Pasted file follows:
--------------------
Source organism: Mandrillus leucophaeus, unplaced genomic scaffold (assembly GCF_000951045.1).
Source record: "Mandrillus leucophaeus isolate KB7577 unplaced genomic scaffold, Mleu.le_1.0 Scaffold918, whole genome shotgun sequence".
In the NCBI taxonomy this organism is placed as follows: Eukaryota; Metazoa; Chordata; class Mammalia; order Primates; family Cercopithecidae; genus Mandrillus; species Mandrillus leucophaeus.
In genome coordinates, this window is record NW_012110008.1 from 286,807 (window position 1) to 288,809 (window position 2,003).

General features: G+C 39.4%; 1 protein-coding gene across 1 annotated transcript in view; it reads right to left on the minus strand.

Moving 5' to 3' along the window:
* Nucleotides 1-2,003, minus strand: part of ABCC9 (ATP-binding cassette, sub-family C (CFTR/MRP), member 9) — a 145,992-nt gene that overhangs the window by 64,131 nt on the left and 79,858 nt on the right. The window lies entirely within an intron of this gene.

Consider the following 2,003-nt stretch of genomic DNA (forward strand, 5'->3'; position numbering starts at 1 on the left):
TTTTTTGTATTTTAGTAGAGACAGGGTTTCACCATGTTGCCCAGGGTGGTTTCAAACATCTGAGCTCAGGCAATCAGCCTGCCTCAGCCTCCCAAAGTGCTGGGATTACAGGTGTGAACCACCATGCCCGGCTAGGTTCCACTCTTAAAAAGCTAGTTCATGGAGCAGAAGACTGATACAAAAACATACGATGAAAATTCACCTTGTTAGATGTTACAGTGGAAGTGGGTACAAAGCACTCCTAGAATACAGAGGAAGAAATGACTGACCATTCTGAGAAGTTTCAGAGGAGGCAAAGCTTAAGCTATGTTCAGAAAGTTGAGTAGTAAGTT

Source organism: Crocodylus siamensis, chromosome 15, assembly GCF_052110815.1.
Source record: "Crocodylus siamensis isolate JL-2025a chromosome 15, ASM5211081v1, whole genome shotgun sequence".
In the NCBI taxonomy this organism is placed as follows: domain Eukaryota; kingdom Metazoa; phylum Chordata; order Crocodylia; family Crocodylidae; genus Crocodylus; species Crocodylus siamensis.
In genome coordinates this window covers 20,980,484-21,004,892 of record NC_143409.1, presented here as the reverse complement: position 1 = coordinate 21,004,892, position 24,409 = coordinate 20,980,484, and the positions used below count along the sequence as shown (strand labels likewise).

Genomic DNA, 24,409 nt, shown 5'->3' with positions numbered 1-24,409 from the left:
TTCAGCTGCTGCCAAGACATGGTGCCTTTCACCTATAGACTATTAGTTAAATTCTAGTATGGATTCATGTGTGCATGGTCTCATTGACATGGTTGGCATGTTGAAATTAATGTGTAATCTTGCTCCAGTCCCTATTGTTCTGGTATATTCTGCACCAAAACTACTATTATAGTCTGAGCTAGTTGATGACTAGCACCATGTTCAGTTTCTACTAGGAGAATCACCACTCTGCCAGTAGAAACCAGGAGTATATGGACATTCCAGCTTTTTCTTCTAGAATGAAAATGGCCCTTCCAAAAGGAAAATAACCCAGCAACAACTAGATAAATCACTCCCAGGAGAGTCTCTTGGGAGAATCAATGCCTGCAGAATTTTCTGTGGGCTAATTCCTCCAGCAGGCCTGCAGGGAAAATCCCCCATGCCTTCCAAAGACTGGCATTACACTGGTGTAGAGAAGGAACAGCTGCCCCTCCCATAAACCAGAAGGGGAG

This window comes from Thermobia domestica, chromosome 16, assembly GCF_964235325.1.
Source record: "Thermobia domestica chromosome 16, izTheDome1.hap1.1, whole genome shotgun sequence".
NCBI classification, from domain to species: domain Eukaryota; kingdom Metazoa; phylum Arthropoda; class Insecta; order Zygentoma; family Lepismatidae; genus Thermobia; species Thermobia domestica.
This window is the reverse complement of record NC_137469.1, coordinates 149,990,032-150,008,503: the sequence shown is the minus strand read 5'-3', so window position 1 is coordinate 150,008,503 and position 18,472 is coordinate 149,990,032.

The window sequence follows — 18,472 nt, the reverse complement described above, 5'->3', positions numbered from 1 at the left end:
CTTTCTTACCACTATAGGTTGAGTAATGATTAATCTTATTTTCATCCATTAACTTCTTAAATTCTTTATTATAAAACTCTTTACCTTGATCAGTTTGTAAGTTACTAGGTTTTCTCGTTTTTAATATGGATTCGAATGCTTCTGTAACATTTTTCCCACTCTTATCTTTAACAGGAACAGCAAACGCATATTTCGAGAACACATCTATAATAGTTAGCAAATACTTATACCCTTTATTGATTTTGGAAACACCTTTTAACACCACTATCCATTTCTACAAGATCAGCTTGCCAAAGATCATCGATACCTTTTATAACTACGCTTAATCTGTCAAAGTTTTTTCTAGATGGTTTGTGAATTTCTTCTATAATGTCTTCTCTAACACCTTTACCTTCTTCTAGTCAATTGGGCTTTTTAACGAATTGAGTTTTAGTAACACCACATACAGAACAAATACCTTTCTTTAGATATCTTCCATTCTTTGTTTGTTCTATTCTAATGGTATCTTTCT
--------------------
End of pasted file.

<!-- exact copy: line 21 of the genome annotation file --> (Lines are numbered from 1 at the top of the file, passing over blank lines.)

CTTTCTTACCACTATAGGTTGAGTAATGATTAATCTTATTTTCATCCATTAACTTCTTAAATTCTTTATTATAAAACTCTTTACCTTGATCAGTTTGTAAGTTACTAGGTTTTCTCGTTTTTAATATGGATTCGAATGCTTCTGTAACATTTTTCCCACTCTTATCTTTAACAGGAACAGCAAACGCATATTTCGAGAACACATCTATAATAGTTAGCAAATACTTATACCCTTTATTGATTTTGGAAACACCTTTTAACACCACTATCCATTTCTACAAGATCAGCTTGCCAAAGATCATCGATACCTTTTATAACTACGCTTAATCTGTCAAAGTTTTTTCTAGATGGTTTGTGAATTTCTTCTATAATGTCTTCTCTAACACCTTTACCTTCTTCTAGTCAATTGGGCTTTTTAACGAATTGAGTTTTAGTAACACCACATACAGAACAAATACCTTTCTTTAGATATCTTCCATTCTTTGTTTGTTCTATTCTAATGGTATCTTTCT